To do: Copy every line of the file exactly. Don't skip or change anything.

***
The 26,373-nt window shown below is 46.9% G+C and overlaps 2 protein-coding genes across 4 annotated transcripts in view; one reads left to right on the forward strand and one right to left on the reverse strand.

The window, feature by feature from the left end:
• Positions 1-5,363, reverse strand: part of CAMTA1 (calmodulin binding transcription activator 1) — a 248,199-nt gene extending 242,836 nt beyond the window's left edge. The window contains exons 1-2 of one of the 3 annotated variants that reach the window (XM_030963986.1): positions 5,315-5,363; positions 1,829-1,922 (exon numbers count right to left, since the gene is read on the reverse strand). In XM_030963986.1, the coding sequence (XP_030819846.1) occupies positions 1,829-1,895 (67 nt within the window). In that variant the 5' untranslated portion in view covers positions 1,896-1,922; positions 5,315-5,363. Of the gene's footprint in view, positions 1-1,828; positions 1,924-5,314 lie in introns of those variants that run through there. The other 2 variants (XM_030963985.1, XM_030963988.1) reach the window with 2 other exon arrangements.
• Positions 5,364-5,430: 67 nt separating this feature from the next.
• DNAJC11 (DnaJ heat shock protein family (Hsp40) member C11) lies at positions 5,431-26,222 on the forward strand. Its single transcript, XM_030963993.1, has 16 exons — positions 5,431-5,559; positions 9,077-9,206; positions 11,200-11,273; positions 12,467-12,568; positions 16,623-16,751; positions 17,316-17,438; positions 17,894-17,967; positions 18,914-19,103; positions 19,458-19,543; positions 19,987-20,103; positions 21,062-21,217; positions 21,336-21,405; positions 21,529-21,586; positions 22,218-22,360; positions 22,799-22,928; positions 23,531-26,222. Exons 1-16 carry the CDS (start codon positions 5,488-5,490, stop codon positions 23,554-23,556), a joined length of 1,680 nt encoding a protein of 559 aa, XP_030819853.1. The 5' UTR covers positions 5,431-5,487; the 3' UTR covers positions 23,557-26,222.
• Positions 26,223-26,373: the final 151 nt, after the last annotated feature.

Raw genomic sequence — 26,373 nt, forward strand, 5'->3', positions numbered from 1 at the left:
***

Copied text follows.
The 26,373-nt window shown below is 46.9% G+C and overlaps 2 protein-coding genes across 4 annotated transcripts in view; one reads left to right on the forward strand and one right to left on the reverse strand.

The window, feature by feature from the left end:
• Positions 1-5,363, reverse strand: part of CAMTA1 (calmodulin binding transcription activator 1) — a 248,199-nt gene extending 242,836 nt beyond the window's left edge. The window contains exons 1-2 of one of the 3 annotated variants that reach the window (XM_030963986.1): positions 5,315-5,363; positions 1,829-1,922 (exon numbers count right to left, since the gene is read on the reverse strand). In XM_030963986.1, the coding sequence (XP_030819846.1) occupies positions 1,829-1,895 (67 nt within the window). In that variant the 5' untranslated portion in view covers positions 1,896-1,922; positions 5,315-5,363. Of the gene's footprint in view, positions 1-1,828; positions 1,924-5,314 lie in introns of those variants that run through there. The other 2 variants (XM_030963985.1, XM_030963988.1) reach the window with 2 other exon arrangements.
• Positions 5,364-5,430: 67 nt separating this feature from the next.
• DNAJC11 (DnaJ heat shock protein family (Hsp40) member C11) lies at positions 5,431-26,222 on the forward strand. Its single transcript, XM_030963993.1, has 16 exons — positions 5,431-5,559; positions 9,077-9,206; positions 11,200-11,273; positions 12,467-12,568; positions 16,623-16,751; positions 17,316-17,438; positions 17,894-17,967; positions 18,914-19,103; positions 19,458-19,543; positions 19,987-20,103; positions 21,062-21,217; positions 21,336-21,405; positions 21,529-21,586; positions 22,218-22,360; positions 22,799-22,928; positions 23,531-26,222. Exons 1-16 carry the CDS (start codon positions 5,488-5,490, stop codon positions 23,554-23,556), a joined length of 1,680 nt encoding a protein of 559 aa, XP_030819853.1. The 5' UTR covers positions 5,431-5,487; the 3' UTR covers positions 23,557-26,222.
• Positions 26,223-26,373: the final 151 nt, after the last annotated feature.

Raw genomic sequence — 26,373 nt, forward strand, 5'->3', positions numbered from 1 at the left: